When I started working from home, I really had a hard time balancing work time, parenting time, and my own “me” time. I felt guilty that my son was watching a lot more television, and then I’d also feel guilty that I couldn’t focus on work without getting interrupted frequently (three-year-olds can be a little needy at times…) Then at the end of the day, I’d feel frustrated that I didn’t get to do anything just for myself – I’d feel worn out from interacting with people (albeit my own family) all day and not getting some much-needed alone time.

So how did this look the first few weeks at home? Well, it looked like me feeling really frustrated about all of it and getting angry and annoyed at everything. To summarize: not good.

I began to see that I really needed quiet, alone time to myself to recharge – typical for an introvert like myself. But what I found is that if I didn’t schedule this time specifically on the calendar, it just wouldn’t happen.

This eventually led to my husband and I deciding to purposefully plan out each evening – not only was I going to schedule my alone time, but we also decided to schedule other things, like family game nights, craft nights, pizza/movie nights… Our weekly schedule is jam-packed – honestly I’ve never been so meticulously scheduled with my time as I have while sheltering-in-place. You might think that scheduling almost every hour of the day would be stressful or limiting, but I have found it to be quite the opposite – it’s freeing.

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Dear Facebook: there’s something I’ve been meaning to tell you…

I’ve had in mind to do this for a while, but I kept putting it off. Recently, however, the little Jiminy Cricket I have inside has been working harder and harder to get my attention about this (that’s my conscience for you non-Pinnochio fans out there)So here it is, my break-up letter to Facebook:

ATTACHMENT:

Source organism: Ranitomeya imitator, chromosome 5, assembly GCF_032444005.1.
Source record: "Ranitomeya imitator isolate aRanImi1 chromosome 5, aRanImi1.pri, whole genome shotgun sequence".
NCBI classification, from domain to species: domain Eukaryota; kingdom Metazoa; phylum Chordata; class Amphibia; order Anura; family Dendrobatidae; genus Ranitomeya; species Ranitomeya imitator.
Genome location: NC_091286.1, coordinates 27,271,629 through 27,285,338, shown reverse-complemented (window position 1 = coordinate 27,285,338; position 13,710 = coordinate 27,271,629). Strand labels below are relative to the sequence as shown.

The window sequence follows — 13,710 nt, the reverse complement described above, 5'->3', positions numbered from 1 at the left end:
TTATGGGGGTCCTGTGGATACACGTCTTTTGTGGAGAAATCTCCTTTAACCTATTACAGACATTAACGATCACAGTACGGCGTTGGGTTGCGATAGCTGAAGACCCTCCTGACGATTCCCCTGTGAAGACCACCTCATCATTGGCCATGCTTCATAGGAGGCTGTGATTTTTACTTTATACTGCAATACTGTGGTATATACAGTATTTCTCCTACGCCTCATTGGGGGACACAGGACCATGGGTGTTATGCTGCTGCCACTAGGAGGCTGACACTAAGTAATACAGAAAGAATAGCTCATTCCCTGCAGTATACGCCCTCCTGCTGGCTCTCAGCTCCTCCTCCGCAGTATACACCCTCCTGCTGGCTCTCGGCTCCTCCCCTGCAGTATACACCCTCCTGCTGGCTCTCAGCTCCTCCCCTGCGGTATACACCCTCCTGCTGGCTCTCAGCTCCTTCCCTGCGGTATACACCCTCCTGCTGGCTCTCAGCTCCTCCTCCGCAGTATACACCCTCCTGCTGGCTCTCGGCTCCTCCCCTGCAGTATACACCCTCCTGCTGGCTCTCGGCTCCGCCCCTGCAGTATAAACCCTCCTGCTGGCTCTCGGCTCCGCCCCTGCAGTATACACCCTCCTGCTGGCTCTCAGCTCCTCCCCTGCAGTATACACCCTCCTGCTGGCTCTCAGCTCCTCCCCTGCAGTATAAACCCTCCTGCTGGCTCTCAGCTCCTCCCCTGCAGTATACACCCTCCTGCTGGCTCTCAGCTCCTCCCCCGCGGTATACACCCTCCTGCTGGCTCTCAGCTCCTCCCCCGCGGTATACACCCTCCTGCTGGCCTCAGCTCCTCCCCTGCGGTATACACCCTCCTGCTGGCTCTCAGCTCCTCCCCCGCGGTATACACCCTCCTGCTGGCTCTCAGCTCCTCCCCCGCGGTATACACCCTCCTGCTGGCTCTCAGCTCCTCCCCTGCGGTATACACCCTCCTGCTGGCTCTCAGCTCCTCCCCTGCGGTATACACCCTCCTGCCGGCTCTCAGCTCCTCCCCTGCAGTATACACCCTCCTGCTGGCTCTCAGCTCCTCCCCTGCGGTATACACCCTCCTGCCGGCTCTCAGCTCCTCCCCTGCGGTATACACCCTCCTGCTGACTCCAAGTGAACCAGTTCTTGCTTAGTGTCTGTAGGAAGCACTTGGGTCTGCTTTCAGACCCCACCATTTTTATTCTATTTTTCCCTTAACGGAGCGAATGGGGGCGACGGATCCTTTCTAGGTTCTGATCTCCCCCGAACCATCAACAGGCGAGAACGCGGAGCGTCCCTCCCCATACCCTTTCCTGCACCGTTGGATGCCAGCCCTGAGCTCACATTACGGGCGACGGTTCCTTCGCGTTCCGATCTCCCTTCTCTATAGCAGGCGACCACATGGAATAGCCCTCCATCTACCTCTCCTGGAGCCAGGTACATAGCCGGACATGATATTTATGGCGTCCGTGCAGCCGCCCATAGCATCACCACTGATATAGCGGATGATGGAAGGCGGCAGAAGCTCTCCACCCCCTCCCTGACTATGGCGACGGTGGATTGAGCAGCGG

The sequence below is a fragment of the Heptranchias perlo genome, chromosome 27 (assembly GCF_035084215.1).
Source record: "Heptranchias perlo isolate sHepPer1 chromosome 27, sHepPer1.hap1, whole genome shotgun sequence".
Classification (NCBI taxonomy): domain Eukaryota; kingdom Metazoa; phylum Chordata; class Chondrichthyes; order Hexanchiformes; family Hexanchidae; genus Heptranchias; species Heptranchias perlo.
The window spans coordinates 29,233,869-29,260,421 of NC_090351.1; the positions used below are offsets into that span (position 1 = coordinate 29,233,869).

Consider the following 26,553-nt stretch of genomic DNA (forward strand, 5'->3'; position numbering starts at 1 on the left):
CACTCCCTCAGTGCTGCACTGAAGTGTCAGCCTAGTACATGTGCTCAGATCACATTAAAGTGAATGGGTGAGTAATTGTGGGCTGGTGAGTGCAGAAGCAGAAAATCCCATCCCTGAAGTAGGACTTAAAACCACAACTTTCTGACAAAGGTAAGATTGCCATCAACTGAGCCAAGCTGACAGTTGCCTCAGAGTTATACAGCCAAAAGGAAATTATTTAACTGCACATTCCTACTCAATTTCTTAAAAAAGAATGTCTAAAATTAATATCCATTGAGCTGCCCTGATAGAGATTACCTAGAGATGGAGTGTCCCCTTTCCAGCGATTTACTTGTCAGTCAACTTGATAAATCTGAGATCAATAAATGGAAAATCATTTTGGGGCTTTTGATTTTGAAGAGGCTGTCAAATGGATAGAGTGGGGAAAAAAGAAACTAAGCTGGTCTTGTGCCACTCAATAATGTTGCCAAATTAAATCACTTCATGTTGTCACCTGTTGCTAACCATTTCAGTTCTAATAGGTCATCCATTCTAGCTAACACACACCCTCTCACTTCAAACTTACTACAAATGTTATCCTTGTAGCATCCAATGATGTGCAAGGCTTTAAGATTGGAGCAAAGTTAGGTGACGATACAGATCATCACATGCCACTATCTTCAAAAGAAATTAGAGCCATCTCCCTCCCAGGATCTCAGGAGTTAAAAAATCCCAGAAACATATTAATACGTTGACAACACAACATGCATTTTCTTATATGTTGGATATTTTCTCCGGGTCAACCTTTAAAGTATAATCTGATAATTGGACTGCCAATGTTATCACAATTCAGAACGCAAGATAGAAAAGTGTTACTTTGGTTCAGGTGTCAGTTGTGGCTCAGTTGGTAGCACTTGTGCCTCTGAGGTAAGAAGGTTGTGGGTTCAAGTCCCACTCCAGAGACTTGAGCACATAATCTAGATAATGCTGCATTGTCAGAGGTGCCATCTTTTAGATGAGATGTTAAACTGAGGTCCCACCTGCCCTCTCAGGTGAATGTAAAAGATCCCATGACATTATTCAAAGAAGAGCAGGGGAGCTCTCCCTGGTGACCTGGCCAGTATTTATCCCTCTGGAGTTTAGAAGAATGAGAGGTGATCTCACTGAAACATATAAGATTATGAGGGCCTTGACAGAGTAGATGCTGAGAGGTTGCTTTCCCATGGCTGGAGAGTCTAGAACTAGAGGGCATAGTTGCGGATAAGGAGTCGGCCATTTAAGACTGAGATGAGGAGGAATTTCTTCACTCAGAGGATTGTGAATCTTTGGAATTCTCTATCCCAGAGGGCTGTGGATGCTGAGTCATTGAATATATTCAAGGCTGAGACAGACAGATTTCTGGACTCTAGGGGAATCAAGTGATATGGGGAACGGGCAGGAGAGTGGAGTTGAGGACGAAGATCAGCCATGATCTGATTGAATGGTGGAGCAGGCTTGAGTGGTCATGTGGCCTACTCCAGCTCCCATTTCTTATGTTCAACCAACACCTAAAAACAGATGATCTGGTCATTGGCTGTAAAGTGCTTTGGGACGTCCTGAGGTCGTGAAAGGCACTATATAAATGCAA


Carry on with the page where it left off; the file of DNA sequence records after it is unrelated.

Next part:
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Dear Facebook,

You’ve been a good friend all this time (it’s hard to believe it’s been 14 years!) When we first met, I didn’t really like you – you seemed a bit too trendy for me – but I caved and quickly found out just how easy it would be for me to like you a whole lot. You were very charming! I was at the perfect stage in my life, being a freshman in college, for you to be totally appealing.

It was fun to watch my friend count increase, to share my pictures with the world, and to be able to look at pictures of other people without them knowing it (though I mostly only did that with one person, and he is now my husband!)
[Yes that’s right kids, Facebook stalking sometimes does work!]

Maybe it was the shiny newness of social media, or the fact that I was so young, but I remember you (Facebook) being a place just to have fun. It was fun to reconnect with old friends, fun to share silly pictures of dogs or cats – and remember poking?!

But Facebook, to be honest, you haven’t been that much fun lately. Recently after spending time together, I don’t come away with many fun or happy feelings. In fact, I usually feel angry or sad, or perhaps even jealous sometimes. It doesn’t make sense to point fingers or assign blame – I think both of us have changed over the years. I’m just not sure we’re compatible anymore.